U.S. stocks fell on Thursday, extending earlier losses after a reading on Midwest business growth was revised downward, though it remained in expansionary territory.
While shares slipped in the last trading session of 2009, the three major U.S. stock indexes were on track to post their best yearly gains since 2003.
The December reading of the Institute for Supply Management-Chicago index, also known as the PMI or purchasing managers' index, was revised to 58.7 from the 60.0 level that was reported on Wednesday. The employment component of the index was revised to 47.6 -- below the threshold of 50 that represents expansion.
The employment revision is concerning and is causing a pall on the markets, said John Brady, senior vice president at MF Global in Chicago.
While today's light volume is exaggerating the importance of this, it's never good to hear that growth wasn't as strong as originally reported.
Earlier on Thursday, the Labor Department said initial claims for jobless benefits fell 22,000 to a seasonally adjusted 432,000 in the latest week, a 17-month low. While a drop in jobless claims is a bullish sign for the crucial labor market, some analysts cautioned that the holidays may have affected the data.
The Dow Jones industrial average <.DJI> fell 53.13 points, or 0.51 percent, to 10,495.38. The Standard & Poor's 500 Index <.SPX> shed 3.83 points, or 0.34 percent, to 1,122.59. The Nasdaq Composite Index <.IXIC> slid 6.22 points, or 0.27 percent, to 2,285.06.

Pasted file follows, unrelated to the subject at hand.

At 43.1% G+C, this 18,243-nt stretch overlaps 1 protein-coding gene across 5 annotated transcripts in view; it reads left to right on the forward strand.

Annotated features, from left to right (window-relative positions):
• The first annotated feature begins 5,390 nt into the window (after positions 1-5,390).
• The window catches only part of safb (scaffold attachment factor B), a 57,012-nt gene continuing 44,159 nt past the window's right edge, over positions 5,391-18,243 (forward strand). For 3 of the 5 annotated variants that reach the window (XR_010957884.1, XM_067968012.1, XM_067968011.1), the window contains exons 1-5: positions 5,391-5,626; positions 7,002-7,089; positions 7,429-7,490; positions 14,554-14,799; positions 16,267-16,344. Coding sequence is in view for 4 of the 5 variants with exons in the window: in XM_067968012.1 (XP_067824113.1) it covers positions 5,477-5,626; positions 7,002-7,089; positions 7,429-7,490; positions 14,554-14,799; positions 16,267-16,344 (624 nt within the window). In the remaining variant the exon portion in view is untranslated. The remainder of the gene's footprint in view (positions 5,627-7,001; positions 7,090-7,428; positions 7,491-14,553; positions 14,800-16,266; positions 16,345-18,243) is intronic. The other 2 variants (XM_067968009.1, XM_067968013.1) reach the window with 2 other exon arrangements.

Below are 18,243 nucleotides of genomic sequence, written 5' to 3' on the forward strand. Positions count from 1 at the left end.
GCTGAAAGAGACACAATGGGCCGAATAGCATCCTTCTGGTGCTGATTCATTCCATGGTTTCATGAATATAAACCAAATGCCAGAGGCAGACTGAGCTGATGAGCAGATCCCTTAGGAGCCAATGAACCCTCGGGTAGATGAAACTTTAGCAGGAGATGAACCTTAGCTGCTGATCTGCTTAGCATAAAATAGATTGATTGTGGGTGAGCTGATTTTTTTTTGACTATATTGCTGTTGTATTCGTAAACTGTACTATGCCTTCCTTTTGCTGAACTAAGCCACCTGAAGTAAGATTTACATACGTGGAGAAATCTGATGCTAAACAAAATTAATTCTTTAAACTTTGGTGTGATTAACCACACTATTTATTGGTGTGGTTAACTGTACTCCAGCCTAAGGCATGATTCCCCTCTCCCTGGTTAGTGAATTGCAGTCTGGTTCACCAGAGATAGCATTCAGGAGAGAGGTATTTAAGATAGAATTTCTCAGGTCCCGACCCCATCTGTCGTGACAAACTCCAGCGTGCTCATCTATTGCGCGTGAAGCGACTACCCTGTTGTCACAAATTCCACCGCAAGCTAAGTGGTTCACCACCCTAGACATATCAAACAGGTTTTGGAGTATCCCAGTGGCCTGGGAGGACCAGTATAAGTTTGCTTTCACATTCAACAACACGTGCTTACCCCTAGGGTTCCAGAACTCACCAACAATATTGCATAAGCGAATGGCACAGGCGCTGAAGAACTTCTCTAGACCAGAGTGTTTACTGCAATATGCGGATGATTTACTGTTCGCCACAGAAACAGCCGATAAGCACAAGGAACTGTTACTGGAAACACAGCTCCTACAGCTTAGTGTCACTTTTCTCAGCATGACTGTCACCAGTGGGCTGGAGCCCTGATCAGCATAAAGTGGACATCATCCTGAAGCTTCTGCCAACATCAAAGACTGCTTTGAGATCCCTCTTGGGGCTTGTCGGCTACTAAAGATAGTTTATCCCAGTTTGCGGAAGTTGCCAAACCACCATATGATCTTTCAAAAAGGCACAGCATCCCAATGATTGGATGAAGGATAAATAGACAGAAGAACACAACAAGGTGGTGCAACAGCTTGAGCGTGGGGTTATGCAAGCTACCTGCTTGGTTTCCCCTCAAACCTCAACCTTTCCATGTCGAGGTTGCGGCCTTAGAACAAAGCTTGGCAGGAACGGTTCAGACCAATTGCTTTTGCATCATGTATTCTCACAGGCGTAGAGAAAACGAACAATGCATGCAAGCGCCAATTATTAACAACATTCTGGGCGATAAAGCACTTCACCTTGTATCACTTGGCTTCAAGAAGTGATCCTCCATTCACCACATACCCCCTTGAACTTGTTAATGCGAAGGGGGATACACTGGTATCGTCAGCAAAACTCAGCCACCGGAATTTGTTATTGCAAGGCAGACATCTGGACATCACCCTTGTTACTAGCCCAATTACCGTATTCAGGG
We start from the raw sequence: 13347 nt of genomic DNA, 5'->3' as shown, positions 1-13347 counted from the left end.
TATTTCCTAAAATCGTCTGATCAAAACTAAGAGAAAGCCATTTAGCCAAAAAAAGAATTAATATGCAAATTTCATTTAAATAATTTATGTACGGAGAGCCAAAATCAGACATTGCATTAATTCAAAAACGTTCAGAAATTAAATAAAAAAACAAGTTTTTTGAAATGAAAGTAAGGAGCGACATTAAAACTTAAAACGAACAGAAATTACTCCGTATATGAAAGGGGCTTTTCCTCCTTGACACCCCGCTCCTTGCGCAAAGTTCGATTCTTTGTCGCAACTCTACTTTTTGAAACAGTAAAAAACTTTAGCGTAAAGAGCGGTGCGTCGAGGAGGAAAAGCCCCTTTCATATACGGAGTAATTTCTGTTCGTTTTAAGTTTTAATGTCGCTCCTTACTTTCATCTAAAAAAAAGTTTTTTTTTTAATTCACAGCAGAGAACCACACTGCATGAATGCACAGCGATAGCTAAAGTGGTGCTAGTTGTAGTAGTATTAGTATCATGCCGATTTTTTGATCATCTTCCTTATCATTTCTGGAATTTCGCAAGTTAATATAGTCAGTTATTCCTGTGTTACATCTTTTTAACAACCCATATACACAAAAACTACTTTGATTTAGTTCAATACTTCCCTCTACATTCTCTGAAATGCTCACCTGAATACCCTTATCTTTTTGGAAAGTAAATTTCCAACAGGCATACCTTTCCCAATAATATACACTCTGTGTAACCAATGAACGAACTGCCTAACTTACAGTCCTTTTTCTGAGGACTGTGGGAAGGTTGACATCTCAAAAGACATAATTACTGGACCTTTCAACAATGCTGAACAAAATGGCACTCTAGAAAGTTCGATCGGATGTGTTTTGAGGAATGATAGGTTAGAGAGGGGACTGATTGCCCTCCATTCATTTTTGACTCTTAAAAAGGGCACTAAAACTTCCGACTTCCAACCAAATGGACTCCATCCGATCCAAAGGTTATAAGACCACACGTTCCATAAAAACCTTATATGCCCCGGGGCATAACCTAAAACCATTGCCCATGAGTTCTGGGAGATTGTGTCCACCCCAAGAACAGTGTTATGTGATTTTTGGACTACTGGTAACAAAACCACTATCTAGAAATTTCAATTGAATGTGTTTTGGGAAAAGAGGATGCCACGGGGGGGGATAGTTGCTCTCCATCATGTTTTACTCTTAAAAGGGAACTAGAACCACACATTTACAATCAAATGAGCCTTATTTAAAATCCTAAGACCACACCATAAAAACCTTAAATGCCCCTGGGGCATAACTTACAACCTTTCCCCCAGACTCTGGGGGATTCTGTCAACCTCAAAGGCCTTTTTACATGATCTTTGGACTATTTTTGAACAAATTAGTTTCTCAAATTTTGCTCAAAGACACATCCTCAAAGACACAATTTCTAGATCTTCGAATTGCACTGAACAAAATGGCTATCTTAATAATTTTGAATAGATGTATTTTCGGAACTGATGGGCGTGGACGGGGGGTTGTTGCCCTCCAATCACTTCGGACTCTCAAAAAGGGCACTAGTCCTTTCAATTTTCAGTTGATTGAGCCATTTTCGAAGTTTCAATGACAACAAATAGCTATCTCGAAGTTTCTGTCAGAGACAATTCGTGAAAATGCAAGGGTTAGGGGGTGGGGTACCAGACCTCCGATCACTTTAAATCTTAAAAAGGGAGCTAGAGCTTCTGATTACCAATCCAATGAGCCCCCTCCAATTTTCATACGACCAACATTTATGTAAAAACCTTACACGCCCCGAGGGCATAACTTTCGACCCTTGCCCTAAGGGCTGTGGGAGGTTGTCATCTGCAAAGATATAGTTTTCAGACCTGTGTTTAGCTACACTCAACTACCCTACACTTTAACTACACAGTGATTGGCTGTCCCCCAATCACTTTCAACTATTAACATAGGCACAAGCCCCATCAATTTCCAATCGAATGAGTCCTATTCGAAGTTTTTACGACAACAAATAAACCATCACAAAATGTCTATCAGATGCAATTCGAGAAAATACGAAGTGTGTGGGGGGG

Volume is expected to be light throughout the day, with many investors out for the holidays. At midday, only about 191.4 million shares had traded on the New York Stock Exchange, well below last year's daily average of 1.49 billion. U.S. financial markets will be closed on Friday for New Year's Day.
The broad S&P 500 is up 24.2 percent for 2009, on track for its best performance since 2003. That gain comes on the heels of the S&P 500's slide of 38.5 percent in 2008, when the economic crisis led to Wall Street's worst year since the Great Depression.
Despite this year's rally, Wall Street is also set to wrap up its first-ever negative decade on a total-return basis, even with dividends reinvested.
Walt Disney Co
Interpublic Group of Companies Inc
The CBOE Volatility Index <.VIX> or VIX, which is Wall Street's favorite gauge of investor fear, was up 3.11 percent at 20.58 -- above the psychologically watched 20 level and near its session high -- following the revised Chicago data.
In other data released on Thursday, the Institute for Supply Management-New York said business activity in New York City expanded in December for the fifth straight month, though at a slower rate than November.
(Reporting by Ryan Vlastelica)